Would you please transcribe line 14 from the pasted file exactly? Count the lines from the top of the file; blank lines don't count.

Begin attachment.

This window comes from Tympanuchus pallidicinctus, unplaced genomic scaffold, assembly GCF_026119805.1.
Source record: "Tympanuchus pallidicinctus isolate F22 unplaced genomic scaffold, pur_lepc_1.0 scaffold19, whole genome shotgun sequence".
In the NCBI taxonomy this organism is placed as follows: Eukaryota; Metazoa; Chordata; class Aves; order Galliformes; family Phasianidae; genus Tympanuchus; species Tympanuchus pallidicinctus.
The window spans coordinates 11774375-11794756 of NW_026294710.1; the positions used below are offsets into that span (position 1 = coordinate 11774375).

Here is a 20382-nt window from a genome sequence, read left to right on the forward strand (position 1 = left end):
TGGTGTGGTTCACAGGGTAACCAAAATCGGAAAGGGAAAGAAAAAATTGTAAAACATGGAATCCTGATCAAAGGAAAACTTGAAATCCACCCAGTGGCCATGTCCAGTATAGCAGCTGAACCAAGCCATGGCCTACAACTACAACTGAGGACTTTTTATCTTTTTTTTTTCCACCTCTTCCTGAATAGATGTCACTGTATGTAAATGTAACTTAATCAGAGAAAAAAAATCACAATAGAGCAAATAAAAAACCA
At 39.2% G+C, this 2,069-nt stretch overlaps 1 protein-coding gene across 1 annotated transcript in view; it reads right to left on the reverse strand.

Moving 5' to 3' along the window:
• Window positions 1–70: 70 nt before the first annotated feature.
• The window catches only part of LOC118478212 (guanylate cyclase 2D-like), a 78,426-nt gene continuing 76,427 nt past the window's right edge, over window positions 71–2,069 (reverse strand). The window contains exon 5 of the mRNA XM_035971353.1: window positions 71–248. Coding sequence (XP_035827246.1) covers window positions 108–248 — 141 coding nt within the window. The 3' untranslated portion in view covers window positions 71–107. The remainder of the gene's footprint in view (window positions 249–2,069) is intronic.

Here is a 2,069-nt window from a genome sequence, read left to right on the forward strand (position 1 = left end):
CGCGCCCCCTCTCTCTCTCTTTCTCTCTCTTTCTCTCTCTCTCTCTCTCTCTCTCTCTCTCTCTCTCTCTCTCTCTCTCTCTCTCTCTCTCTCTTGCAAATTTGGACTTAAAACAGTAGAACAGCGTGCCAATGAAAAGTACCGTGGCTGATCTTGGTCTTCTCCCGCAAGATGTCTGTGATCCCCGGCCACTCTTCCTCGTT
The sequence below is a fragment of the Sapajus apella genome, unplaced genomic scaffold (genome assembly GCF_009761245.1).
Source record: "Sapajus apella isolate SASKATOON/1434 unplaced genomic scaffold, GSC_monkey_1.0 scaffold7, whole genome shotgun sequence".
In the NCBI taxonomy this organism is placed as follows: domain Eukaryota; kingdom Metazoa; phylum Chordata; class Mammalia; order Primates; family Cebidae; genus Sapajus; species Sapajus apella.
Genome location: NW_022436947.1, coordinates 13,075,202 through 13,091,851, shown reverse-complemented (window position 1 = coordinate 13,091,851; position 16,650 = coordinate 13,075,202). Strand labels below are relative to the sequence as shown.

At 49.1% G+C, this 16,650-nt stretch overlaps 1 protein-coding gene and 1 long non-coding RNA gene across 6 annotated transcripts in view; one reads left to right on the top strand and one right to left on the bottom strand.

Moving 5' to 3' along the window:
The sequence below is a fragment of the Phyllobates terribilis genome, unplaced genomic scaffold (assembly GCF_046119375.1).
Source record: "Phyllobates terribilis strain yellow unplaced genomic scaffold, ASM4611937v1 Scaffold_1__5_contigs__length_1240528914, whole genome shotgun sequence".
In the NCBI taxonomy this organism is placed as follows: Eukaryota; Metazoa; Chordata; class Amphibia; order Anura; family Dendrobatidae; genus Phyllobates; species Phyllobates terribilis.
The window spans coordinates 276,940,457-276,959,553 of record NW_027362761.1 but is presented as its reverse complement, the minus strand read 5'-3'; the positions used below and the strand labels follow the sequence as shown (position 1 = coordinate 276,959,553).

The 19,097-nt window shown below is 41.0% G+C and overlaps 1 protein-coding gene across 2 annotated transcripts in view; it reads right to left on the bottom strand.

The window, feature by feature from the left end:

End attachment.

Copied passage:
Source record: "Sapajus apella isolate SASKATOON/1434 unplaced genomic scaffold, GSC_monkey_1.0 scaffold7, whole genome shotgun sequence".